The Hummer's image as a gas-guzzling behemoth would vanish if Kraig Higginson has his way.

Higginson is chairman of Raser Technologies Inc., a Provo-based builder of geothermal power plants, which tap underground steam to turn generators and produce electricity with less pollution than those fueled by coal or oil.

He was at the New York Stock Exchange in New York Friday to display a hybrid version of the Hummer H3, the General Motors Corp. sport-utility vehicle that is often maligned because of its low gas mileage. Raser, which introduced the hybrid in Detroit last month, is demonstrating the technology as it seeks to enter the automotive market.

The hybrid Hummer is propelled by an electric motor, built by Raser, which is connected to a four-speed automatic transmission. Power comes from a Raser-built generator that is recharged by a gasoline engine.

Raser says the vehicle gets mileage of more than 100 miles (161 kilometers) per gallon when driven as much as 40 miles a day and can travel 40 miles on electrical power alone.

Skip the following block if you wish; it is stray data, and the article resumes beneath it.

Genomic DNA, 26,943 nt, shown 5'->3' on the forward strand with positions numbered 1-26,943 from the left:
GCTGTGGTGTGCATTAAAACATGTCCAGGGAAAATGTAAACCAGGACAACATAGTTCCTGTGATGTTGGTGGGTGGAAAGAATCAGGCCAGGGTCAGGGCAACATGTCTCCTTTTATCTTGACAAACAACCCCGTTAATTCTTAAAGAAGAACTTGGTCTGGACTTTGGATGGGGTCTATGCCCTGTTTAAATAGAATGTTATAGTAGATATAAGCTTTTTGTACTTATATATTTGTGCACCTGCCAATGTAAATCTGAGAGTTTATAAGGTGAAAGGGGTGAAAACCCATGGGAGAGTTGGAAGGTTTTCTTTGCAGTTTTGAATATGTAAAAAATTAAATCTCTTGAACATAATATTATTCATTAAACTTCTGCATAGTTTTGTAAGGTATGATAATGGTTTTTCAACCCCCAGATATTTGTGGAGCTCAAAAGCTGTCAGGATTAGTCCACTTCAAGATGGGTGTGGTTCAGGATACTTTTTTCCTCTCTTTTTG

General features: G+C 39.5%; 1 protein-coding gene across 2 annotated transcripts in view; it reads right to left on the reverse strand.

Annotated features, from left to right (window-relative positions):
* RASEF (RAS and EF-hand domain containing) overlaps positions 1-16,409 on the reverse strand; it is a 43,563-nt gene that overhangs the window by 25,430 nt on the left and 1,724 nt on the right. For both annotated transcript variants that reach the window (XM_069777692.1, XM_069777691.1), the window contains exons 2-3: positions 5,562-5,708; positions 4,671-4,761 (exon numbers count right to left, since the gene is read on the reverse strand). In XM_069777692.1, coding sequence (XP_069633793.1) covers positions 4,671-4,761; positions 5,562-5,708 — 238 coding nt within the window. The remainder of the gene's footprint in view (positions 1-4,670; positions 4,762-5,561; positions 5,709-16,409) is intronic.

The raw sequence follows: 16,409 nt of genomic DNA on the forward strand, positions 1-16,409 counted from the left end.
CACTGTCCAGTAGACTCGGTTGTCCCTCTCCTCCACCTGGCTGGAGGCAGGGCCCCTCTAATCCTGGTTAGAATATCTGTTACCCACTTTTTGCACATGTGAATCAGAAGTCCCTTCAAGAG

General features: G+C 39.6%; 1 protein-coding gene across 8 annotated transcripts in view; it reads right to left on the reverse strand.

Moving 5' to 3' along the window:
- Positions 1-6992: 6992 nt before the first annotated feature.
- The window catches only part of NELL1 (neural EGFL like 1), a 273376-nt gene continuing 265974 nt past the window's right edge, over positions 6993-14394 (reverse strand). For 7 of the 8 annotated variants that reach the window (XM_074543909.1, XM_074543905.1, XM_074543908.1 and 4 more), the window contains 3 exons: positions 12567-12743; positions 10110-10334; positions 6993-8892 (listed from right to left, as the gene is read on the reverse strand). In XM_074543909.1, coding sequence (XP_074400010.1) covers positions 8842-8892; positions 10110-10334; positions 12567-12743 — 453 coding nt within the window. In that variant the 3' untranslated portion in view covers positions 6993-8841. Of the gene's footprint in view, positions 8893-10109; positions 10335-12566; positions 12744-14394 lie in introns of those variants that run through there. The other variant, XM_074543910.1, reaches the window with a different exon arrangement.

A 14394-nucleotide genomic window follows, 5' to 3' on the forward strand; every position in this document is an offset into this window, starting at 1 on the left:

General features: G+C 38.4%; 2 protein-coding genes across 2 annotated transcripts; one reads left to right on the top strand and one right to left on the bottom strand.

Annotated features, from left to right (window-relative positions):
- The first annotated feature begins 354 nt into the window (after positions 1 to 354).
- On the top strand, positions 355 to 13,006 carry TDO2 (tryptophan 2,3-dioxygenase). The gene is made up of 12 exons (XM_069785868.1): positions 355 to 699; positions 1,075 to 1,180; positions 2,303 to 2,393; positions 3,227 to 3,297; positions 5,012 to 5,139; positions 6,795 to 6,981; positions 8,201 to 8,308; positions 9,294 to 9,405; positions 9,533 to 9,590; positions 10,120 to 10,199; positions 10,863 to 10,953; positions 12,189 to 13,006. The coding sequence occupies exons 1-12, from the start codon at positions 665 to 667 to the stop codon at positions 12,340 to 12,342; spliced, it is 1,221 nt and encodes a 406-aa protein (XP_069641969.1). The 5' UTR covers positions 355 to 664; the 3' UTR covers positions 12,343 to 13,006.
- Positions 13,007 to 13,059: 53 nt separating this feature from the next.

Raser chose the Hummer for the demonstration because "it's the worst," Higginson said in an interview today outside the NYSE, where he rang the opening bell. The company wanted to "show the world that technology can take the worst offender and make it greener than a" Toyota Prius, he said.

A 2008 Hummer H3 gets 14 MPG in the city and 18 MPG on the highway, while a Prius gets 48 mpg in the city and 45 on the highway, according to the Environmental Protection Agency.

California Gov. Arnold Schwarzenegger, who owns two Hummers converted to run on hydrogen and biofuels, praised the vehicle at the SAE International World Congress last month, the Detroit News reported.

Raser has agreed to let the governor be the first to own and test-drive one of the vehicles, and Hummer brand Chief Executive Officer Jim Taylor said the hybrid may help improve the image of the brand, which GM has put up for sale as it tries to avoid bankruptcy, Wired.com reported.

PG&E Corp., the California utility, has ordered two units that will be tested as Raser works to get the vehicle ready for U.S. consumers, which Higginson said should happen by 2011. A hybrid Hummer would likely cost about $12,000 to $15,000 more than a gasoline-only model, which has an average listing price of about $33,000, according to car-buying Web site Edmunds.com.

Eventually, Raser would like to join with other automakers to produce other vehicles with its technology, Higginson said.

"It's unfortunate that we find the auto industry in the funk it is in now, but it will come back," he said.